Complicating matters is the fact that this Cult of Sul Khatesh has gained much of their funding through secret deals with the Church of the Silver Flame. Desiring Khyber dragonshards but not wanting to risk their own devout warriors, some priests opted to hire cultists to do expeditions in Khyber. The rationale is that by having wicked fiend-worshipers brave the monster-filled depths, there won’t be anyone to miss. If the expedition fails the cultists die, if they succeed the church gets more dragonshards. The expeditions were successful, and through this the Cult of Sul Khaesth conducted planar research of various hidden demiplanes, coming upon the Land of Mists. Eventually the Cult grew big enough to start causing trouble, using Barovia as a sort of hidden base from which they could raid local Aundairan towns. The Church of the Silver Flame sent a strike team known as Brushfire to deal with them: led by Mazareth Jholareth, this aged elf was chosen once due to manipulations and double-dealings. As one of the higher-ranking members growing aware of the Church’s misdeeds, it is hoped that he would die in battle against the Cult, or if victorious be used to send a message to the Cult of who is holding the purse strings.

Jholareth’s party ended up in Barovia, but quickly fell prey to its many horrors. He and a few survivors fortified a cave up in the Balinok Mountains, seeking to replenish their numbers with local Barovians. Recruiting from lepers, orphans, the terminally ill, and other such unfortunates with nothing to lose, Jholareth taught them enough to be a step above the average peasant. This new Brushfire is cut off from the Church in a low-magic world, the bulk of its members being nomadic patrols with minimal training whose primary means of dealing with monsters and curses is to burn it all down. Farmsteads whose occupants have become zombies, haunted houses, and other such places are put to the torch so that their danger can (theoretically) be mitigated. Most members don’t have spellcasting potential, but have been instructed in useful knowledge about dealing with monsters and dark magic. Only a few of them know the organization’s origin beyond vague talk of “outlander adventurers,” as Strahd’s many spies encourage Jholareth to rely upon secrecy and tests of character for inducting members up the ranks.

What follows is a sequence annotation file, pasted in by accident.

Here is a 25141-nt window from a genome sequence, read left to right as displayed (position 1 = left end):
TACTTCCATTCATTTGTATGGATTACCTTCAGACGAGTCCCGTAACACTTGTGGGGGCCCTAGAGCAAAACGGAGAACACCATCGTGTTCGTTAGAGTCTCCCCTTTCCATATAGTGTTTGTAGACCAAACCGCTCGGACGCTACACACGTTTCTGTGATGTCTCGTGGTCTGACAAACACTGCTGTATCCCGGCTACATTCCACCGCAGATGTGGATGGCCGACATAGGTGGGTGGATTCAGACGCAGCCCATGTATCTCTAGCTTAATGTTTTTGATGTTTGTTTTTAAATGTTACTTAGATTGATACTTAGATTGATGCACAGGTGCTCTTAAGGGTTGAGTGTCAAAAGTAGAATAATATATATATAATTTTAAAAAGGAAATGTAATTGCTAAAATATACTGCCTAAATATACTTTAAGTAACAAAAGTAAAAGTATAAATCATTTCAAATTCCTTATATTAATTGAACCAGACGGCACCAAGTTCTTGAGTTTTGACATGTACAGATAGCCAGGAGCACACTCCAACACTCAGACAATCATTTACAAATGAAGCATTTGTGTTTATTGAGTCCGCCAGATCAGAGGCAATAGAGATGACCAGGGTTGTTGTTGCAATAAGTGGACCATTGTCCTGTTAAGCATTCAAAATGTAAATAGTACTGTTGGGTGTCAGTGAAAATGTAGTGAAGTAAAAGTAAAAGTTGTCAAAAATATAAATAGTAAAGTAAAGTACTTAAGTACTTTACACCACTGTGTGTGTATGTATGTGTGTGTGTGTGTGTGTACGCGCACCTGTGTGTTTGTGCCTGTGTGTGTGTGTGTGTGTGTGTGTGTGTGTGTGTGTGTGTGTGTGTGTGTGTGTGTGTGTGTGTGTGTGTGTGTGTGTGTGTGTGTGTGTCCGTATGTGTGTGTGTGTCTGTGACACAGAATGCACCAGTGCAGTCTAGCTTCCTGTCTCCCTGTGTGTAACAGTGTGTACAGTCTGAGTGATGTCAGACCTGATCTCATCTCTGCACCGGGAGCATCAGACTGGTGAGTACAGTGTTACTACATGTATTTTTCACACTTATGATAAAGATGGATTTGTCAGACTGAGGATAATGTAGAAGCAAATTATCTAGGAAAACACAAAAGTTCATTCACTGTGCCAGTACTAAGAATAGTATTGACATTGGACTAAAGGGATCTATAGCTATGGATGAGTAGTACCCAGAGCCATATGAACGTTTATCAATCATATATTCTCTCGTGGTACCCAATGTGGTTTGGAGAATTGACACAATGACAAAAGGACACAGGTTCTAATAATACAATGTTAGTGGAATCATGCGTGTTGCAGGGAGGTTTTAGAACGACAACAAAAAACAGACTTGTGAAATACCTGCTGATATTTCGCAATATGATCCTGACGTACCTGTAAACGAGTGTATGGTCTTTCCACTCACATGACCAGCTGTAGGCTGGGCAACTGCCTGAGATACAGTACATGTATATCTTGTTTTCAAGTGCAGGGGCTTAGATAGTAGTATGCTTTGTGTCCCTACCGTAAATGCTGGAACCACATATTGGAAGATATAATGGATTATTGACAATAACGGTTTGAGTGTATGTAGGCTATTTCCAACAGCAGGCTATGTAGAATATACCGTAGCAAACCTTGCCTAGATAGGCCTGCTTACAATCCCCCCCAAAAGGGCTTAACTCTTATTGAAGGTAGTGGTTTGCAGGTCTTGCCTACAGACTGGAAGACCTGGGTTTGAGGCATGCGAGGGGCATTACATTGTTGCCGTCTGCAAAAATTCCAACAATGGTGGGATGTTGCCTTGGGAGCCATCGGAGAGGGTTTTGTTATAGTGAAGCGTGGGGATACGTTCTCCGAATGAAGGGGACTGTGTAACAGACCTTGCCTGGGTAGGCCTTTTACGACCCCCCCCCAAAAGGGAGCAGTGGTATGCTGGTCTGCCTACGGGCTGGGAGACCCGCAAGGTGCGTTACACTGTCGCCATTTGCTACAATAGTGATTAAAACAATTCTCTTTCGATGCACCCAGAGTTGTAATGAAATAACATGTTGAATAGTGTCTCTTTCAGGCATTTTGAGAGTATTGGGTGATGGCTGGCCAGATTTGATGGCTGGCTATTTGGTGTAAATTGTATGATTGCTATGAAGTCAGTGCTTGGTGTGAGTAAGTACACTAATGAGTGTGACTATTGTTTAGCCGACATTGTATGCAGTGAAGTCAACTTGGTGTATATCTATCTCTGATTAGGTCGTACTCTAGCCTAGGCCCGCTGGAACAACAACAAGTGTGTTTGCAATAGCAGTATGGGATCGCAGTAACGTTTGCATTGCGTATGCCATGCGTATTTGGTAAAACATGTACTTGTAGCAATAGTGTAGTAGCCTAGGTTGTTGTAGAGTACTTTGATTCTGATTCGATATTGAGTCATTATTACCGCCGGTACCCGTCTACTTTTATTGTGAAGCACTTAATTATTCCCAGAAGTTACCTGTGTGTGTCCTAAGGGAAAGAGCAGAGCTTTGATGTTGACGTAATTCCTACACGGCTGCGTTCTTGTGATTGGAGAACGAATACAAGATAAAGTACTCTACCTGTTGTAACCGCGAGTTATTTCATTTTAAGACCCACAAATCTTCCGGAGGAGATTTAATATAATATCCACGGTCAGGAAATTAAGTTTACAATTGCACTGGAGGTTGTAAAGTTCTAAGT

In prior times, priests of the Morninglord or knights would take care of Brushfire’s tasks, but now they serve as the next best thing. They have a mixed reputation in Barovia; on the one hand, viewed as a necessary service. On the other hand, it is a fate nobody voluntarily wishes for, and the sicknesses and outcast nature of many of their members often bar them from mainstream society.

Brushfire members with terminal conditions often drink a powerful stimulant to enhance their physical capabilities in order to overcome their pain and weakness. The herbal drug has the side effect of causing rapid muscular dystrophy, which has given rise to the term "going out in a blaze of glory" among the group.

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Izek Strazni fanart on Me And My Best Friend The Void blog

For a potential hook into Barovia, the PCs may be in a town where recent murders bear signs of Cult influence. The responsible party is Alexandre Dufresne, who was allowed passage back to Eberron by Strahd upon learning through a Vistani traveler that a hated enemy of the Cult was in town. Alexandre eagerly sought to “take care of some personal business,” but Strahd had ulterior motives for letting him through. Realizing the Cult’s treachery in their plans to keep Ireena from him, he wanted their most powerful leader elsewhere while he took revenge upon them. He plans to let Dufresne back into Barovia, where he hopes to administer a most personal torment for him. It is through Dufresne that the PCs will enter the Mists in pursuit, with neither side knowing that they are equally doomed in Strahd’s eyes.